Several participants favored maintaining the same target range at this meeting, judging that the real economy continued to be in a good place, bolstered by confident consumers, a strong job market, and a low rate of unemployment. These participants acknowledged that there were lingering risks and uncertainties about the global economy in general, and about international trade in particular, but they viewed those risks as having diminished over the intermeeting period. In addition, they viewed the news on inflation over the intermeeting period as consistent with their forecasts that inflation would move up to the Committee's 2 percent objective at an acceptable pace without an adjustment in policy at this meeting. Finally, a few participants expressed concerns that further monetary accommodation presented a risk to financial stability in certain sectors of the economy or that a reduction in the target range for the federal funds rate at this meeting could be misinterpreted as a negative signal about the state of the economy.

In their discussion of the outlook for monetary policy beyond this meeting, participants generally favored an approach in which policy would be guided by incoming information and its implications for the economic outlook and that avoided any appearance of following a preset course. Most participants viewed a proposed quarter-point policy easing at this meeting as part of a recalibration of the stance of policy, or mid-cycle adjustment, in response to the evolution of the economic outlook over recent months. A number of participants suggested that the nature of many of the risks they judged to be weighing on the economy, and the absence of clarity regarding when those risks might be resolved, highlighted the need for policymakers to remain flexible and focused on the implications of incoming data for the outlook.


Federal Reserve | Joana Ferreira | joana.ferreira@tradingeconomics.com
8/21/2019 6:33:11 PM



United States Money Last Previous Highest Lowest Unit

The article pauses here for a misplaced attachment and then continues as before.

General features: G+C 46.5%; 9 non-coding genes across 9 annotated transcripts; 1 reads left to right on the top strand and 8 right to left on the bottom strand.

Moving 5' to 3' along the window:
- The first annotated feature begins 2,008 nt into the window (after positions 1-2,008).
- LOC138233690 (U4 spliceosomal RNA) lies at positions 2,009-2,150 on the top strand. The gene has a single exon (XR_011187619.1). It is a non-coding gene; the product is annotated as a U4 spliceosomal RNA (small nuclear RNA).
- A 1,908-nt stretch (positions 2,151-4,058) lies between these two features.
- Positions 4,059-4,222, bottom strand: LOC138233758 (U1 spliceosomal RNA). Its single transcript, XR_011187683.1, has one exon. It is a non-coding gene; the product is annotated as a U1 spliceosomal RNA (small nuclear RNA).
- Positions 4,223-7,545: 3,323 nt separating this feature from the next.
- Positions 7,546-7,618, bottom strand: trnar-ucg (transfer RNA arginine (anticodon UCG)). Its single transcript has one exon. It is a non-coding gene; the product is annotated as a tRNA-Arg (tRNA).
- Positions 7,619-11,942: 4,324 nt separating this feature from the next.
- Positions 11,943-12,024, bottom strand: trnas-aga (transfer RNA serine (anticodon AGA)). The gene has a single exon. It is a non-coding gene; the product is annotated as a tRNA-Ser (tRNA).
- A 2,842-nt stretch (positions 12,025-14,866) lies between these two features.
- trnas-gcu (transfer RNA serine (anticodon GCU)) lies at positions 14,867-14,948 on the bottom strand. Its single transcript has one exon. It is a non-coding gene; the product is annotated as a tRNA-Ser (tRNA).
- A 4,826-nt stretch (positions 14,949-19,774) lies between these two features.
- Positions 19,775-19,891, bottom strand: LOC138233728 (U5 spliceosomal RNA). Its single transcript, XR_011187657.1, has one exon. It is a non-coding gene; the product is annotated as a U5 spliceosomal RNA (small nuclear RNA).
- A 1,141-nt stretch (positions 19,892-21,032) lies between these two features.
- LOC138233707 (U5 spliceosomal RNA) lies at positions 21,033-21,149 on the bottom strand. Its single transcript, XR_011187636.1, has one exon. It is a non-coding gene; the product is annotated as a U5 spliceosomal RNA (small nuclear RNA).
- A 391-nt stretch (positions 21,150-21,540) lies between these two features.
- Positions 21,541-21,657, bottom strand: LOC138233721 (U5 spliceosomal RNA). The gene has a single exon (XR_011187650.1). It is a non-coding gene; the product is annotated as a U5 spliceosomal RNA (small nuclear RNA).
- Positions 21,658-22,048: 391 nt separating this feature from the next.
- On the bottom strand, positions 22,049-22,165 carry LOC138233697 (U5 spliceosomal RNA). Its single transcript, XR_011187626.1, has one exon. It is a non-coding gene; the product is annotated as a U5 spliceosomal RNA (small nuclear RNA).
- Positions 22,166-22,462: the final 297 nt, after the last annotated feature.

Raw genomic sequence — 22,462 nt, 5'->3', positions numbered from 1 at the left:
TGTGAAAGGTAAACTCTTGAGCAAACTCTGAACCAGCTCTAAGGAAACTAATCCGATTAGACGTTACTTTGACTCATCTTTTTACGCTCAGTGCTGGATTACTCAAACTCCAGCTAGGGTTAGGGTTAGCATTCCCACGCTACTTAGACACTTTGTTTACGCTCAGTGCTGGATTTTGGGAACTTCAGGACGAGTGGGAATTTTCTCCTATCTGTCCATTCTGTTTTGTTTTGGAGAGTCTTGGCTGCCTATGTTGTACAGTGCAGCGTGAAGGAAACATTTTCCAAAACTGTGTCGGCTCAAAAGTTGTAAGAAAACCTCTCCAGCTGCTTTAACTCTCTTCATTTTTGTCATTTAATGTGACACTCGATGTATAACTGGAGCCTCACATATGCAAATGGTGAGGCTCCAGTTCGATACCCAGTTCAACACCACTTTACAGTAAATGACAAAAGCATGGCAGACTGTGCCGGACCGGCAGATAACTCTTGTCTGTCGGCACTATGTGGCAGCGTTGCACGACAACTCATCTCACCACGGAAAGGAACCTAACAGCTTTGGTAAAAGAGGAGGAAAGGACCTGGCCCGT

Interest Rate 2.25 2.50 20.00 0.25 percent [+]
Money Supply M0 3260366.00 3274900.00 4075039.00 48362.00 USD Million [+]
Money Supply M1 3852.40 3831.70 3852.40 138.90 USD Billion [+]
Interbank Rate 2.15 2.15 10.63 0.22 percent [+]
Money Supply M2 14872.10 14755.10 14872.10 286.60 USD Billion [+]
Central Bank Balance Sheet 3744394.00 3741539.00 4473864.00 672444.00 USD Million [+]
Banks Balance Sheet 17524757.00 17353262.00 17524757.00 697581.70 USD Million [+]
Foreign Exchange Reserves 128338.00 126967.00 153075.00 12128.00 USD Million [+]
Loans to Private Sector 2356.33 2346.38 2356.33 13.65 USD Billion [+]
Foreign Bond Investment -7710.00 -32785.00 118012.00 -77351.00 USD Million [+]
Private Debt to GDP 196.70 201.80 212.90 156.20 percent [+]


United States Fed Funds Rate

In the United States, the authority to set interest rates is divided between the Board of Governors of the Federal Reserve (Board) and the Federal Open Market Committee (FOMC). The Board decides on changes in discount rates after recommendations submitted by one or more of the regional Federal Reserve Banks. The FOMC decides on open market operations, including the desired levels of central bank money or the desired federal funds market rate. This page provides the latest reported value for - United States Fed Funds Rate - plus previous releases, historical high and low, short-term forecast and long-term prediction, economic calendar, survey consensus and news. United States Fed Funds Rate - actual data, historical chart and calendar of releases - was last updated on August of 2019.

Actual Previous Highest Lowest Dates Unit Frequency
2.25 2.50 20.00 0.25 1971 - 2019 percent Daily




Country Last Previous
Argentina 74.98 Aug/19
Turkey 19.75 Jul/19
Mexico 8.00 Aug/19
Russia 7.25 Jul/19
South Africa 6.50 Aug/19
Brazil 6.00 Jul/19
Indonesia 5.50 Aug/19
India 5.40 Aug/19
China 4.25 Aug/19
Saudi Arabia 2.75 Aug/19
United States 2.25 Jul/19
Singapore 1.94 Jul/19
Canada 1.75 Aug/19
South Korea 1.50 Jul/19
Australia 1.00 Aug/19
United Kingdom 0.75 Aug/19
Euro Area 0.00 Jul/19
France 0.00 Jul/19
Germany 0.00 Jul/19
Italy 0.00 Jul/19
Netherlands 0.00 Jul/19
Spain 0.00 Jul/19
Japan -0.10 Aug/19
Switzerland -0.75 Aug/19